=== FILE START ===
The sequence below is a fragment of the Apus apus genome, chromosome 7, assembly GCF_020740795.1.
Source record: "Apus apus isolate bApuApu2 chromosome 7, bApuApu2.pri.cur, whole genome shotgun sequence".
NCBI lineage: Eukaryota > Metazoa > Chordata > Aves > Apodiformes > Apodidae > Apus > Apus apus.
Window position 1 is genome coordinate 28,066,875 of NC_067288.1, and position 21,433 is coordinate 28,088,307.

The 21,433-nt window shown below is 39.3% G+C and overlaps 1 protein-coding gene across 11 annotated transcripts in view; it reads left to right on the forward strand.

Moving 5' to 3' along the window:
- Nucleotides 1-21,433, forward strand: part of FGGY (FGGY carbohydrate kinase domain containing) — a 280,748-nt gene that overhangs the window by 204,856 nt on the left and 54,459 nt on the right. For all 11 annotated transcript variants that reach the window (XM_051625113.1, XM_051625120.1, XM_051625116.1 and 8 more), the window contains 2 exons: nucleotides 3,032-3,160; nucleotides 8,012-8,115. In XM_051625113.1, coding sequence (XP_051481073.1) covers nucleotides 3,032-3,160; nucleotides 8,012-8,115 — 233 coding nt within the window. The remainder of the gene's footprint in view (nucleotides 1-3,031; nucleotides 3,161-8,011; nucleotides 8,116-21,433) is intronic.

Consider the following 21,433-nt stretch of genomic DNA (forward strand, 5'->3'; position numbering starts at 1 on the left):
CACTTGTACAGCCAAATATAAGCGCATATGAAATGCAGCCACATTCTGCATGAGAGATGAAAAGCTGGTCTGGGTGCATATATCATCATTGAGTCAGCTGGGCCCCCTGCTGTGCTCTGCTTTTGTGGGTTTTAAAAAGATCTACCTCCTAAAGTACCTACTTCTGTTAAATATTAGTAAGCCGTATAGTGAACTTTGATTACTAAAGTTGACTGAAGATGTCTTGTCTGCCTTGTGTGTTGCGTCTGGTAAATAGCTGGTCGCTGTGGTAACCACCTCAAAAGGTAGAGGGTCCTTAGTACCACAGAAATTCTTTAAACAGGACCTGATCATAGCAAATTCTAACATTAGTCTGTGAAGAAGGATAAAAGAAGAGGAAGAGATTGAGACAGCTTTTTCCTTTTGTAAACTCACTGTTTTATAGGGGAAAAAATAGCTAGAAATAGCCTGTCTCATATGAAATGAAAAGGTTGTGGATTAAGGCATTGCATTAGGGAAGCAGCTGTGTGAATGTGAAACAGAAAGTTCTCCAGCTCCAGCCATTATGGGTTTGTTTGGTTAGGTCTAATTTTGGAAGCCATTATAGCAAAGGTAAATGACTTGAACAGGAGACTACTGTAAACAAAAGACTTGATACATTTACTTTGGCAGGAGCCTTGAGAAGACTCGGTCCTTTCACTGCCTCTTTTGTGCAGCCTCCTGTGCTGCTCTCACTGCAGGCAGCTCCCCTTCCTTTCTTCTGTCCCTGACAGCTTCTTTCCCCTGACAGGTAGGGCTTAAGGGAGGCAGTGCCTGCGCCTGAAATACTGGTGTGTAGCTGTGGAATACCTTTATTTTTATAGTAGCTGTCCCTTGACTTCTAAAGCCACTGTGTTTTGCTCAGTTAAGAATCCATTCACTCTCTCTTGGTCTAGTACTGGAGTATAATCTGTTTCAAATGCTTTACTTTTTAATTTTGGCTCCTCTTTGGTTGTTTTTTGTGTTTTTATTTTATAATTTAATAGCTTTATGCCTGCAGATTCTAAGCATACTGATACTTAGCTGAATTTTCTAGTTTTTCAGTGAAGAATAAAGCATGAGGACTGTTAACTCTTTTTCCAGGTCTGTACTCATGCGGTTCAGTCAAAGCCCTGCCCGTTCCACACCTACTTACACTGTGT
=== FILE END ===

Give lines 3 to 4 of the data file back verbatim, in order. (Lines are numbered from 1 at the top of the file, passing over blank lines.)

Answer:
NCBI lineage: Eukaryota > Metazoa > Chordata > Aves > Apodiformes > Apodidae > Apus > Apus apus.
Window position 1 is genome coordinate 28,066,875 of NC_067288.1, and position 21,433 is coordinate 28,088,307.